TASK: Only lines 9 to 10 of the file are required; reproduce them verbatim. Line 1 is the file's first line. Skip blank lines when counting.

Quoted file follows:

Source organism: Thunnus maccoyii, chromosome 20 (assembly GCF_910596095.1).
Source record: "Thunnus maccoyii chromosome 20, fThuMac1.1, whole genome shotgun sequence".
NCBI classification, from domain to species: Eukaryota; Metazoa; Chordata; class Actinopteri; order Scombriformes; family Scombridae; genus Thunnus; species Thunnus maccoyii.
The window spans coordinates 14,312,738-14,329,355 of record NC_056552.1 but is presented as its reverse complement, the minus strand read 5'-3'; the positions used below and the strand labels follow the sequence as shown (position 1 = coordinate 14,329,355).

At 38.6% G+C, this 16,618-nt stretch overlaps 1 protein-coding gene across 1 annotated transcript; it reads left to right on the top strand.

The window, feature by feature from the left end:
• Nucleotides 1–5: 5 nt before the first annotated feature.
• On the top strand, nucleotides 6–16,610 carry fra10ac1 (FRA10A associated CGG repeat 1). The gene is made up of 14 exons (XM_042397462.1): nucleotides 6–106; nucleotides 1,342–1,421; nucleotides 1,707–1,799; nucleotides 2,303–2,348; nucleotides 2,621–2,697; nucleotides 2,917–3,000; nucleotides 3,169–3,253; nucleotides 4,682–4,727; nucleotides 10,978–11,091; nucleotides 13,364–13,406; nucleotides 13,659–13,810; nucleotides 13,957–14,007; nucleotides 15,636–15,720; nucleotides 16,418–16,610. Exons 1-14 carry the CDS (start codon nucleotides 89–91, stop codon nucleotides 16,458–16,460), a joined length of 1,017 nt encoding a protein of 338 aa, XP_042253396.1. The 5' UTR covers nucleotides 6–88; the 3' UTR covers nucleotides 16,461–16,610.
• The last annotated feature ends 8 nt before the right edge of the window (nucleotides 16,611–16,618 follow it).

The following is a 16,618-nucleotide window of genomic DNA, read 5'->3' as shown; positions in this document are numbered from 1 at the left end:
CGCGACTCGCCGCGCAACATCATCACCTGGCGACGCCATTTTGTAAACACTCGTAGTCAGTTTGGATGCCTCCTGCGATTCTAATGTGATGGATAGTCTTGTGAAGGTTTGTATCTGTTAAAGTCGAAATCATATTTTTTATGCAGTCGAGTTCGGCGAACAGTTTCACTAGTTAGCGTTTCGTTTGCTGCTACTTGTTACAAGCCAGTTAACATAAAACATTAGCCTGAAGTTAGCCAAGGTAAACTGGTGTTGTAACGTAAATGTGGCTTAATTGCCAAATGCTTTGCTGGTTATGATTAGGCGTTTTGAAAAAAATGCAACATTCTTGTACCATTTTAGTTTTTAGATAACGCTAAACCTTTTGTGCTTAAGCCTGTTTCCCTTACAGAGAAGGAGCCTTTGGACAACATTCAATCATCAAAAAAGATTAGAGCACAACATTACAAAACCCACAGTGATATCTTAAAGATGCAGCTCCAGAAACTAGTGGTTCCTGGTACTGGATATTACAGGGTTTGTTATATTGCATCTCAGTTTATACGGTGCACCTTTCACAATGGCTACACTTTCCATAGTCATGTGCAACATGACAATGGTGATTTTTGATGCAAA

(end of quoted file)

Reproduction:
• The last annotated feature ends 8 nt before the right edge of the window (nucleotides 16,611–16,618 follow it).

The following is a 16,618-nucleotide window of genomic DNA, read 5'->3' as shown; positions in this document are numbered from 1 at the left end: